When I put on my medical malpractice attorney hat, this ruling a concern. Isn’t the doctor essentially testifying that she did something that she really does not know that she did? It is an outrage!
When I put my reasonable person hat on, the waters get much calmer. Really, the jury is not going to be confused into thinking the doctor confirmed to her habit on that particular case. The plaintiff’s attorney can cross-examine the doctor on her failure to recall. All she is really saying is this is how I would usually do it. The jury can digest this for what it is. I seriously doubt that a different ruling would have made a difference in the outcome.
Goofy Agency Issue That Will Never Come Up Again
Plaintiff’s malpractice lawyer filed a motion for judgment notwithstanding the verdict/new trial which lead to the appeal. Regrettably, the patient died before the appeal was filed. So the defendant’s malpractice lawyers did what they do: try to make something of nothing. The argument? The patient’s counsel essentially filed a motion for a client he does not have because the patient’s guardian is no longer the appropriate party.
But the wrinkle is that the patient’s attorney did not know that the patient had died and was not alerted to her death until after the appeal was filed. Because normal people usually do not call their lawyer when they first find out someone they love has died. So, as a practical matter, this case will have little impact on Maryland medical malpractice attorneys.
Thankfully, the law makes sense most of the time. So the Maryland Court of Special Appeals adopted the majority rule that the appeal was valid because the agent had not learned of his principal’s death. Given that it was valid, the court also said that the substitution of a new representative was also valid. So the Appellant won this issue, but having lost the issue that really mattered, it was of little consolation.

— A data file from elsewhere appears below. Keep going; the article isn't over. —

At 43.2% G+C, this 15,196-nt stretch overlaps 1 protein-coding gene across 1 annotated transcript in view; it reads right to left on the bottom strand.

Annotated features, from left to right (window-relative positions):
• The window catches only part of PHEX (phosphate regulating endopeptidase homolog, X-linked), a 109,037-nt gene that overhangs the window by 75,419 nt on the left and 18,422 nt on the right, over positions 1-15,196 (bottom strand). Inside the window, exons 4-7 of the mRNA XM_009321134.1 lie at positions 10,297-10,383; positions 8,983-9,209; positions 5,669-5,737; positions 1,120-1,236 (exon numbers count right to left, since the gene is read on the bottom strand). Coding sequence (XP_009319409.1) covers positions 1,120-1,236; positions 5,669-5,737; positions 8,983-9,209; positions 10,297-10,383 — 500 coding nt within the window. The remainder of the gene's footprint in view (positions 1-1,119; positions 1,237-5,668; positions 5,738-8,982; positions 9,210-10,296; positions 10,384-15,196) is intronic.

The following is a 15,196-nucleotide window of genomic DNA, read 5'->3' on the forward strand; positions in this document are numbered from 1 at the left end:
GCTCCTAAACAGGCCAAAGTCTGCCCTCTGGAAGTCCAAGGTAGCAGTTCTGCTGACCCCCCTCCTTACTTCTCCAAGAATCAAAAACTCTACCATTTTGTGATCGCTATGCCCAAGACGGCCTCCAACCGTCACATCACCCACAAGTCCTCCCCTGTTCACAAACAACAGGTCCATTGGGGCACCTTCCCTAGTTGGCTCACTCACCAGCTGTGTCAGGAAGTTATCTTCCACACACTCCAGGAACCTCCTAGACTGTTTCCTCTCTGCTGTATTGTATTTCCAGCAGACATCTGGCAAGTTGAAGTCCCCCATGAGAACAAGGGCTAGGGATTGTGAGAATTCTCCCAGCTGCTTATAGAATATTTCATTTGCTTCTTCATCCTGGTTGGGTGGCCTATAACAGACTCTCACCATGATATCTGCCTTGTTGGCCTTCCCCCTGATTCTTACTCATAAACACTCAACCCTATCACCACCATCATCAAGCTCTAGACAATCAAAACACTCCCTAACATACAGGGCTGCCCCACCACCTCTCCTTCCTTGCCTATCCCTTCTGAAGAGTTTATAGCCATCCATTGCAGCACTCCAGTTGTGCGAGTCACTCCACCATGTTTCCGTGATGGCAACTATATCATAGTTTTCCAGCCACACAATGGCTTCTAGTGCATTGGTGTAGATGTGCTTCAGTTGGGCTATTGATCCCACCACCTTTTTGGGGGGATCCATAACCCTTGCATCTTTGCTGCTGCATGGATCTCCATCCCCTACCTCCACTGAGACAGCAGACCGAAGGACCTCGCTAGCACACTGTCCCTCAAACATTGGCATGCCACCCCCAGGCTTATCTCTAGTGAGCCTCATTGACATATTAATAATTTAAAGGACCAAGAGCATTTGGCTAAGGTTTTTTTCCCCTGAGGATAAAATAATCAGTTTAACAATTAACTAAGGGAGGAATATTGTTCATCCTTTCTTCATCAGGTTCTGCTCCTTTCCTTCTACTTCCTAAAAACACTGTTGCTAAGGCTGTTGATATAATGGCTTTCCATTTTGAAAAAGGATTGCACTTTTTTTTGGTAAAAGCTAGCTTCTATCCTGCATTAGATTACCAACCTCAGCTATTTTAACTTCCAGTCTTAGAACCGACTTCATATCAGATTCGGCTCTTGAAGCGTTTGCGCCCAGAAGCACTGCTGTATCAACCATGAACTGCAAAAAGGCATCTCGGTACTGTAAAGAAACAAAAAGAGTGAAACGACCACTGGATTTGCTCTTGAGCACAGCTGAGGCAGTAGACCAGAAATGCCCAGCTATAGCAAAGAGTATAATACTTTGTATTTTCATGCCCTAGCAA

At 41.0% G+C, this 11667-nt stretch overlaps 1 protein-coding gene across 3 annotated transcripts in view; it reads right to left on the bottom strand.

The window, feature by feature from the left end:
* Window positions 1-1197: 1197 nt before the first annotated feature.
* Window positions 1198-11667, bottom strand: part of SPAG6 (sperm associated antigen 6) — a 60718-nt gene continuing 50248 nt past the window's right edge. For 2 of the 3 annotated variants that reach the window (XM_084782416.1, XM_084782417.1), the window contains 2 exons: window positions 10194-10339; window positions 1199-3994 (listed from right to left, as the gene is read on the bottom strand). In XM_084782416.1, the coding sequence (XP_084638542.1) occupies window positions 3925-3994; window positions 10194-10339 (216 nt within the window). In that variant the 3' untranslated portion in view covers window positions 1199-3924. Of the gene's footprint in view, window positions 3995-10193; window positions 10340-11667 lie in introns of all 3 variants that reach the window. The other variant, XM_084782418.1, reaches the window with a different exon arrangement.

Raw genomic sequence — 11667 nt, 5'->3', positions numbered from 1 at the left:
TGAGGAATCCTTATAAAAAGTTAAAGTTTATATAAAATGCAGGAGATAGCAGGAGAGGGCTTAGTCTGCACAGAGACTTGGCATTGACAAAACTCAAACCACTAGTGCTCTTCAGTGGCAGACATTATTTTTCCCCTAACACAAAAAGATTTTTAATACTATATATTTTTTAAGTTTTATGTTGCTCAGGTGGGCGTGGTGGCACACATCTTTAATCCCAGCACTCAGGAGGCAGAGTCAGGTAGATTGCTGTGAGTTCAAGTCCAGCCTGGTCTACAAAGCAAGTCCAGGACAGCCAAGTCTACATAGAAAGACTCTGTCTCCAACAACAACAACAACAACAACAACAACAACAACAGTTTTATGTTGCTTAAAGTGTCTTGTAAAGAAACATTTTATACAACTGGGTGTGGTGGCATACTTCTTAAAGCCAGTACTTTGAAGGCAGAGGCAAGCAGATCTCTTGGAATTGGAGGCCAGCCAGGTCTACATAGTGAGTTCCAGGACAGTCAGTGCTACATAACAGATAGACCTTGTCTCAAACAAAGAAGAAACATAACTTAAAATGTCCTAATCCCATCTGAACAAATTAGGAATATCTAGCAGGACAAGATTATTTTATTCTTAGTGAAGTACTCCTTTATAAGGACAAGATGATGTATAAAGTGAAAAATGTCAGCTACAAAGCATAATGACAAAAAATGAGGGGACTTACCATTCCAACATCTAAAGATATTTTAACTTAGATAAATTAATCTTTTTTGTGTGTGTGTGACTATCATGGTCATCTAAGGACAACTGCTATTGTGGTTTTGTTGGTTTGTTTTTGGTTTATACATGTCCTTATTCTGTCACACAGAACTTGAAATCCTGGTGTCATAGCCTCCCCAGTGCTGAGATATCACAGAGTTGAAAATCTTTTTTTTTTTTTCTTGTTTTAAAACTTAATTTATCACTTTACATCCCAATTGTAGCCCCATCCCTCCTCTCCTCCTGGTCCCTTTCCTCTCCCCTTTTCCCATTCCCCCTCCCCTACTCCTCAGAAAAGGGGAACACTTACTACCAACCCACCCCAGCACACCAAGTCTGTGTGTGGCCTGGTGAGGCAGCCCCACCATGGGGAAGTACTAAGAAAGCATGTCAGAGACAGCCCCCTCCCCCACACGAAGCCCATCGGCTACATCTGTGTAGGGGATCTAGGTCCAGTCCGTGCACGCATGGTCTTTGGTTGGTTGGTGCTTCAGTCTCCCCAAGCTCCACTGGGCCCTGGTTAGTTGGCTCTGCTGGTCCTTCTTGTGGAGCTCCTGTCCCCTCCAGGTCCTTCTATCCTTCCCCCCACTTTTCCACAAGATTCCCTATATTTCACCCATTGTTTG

Citations for Rosebrock v. Eastern Shore Emergency Physicians
While I don’t think this case has a lot of impact on Maryland malpractice law, this case has been cited a few times:
- Turner v. Md. Dep’t of Health, 245 Md. App. 248 (2020) (“Among other enumerated powers, a personal representative “may prosecute, defend, or submit to arbitration actions, claims, or proceedings in any appropriate jurisdiction for the protection or benefit of the estate[.]” ET § 7-401(y)(1). See also Rosebrock v. E. Shore Emergency Physicians, LLC, 221 Md. App. 1, 12, 108 A.3d 423 (2015) (‘Upon the death of the ward (now decedent), the only person who may prosecute an action on the decedent’s behalf is the personal representative.'”)
- LeBlond v. State 2019 (unreported) (“There is a dearth of caselaw on habit evidence, but a habit is defined as ‘the person’s regular practice of meeting a particular kind of situation with a specific kind of conduct.’ Rosebrock v. E. Shore Emergency Physicians, LLC, 221 Md. App. 1, 19, 108 A.3d 423 (2015) (quoting the Federal Rules of Evidence (“FRE”) 406 advisory committee note; Rule 5-406 was derived from FRE 406 without substantive change).
- Herold v. Herold 2017 (also unreported) (cited for the idea that the only person who “may prosecute an action on the decedent’s behalf is the personal representative.”)
You can find the court’s opinion in Rosebrock v. Eastern Shore Emergency Physicians here.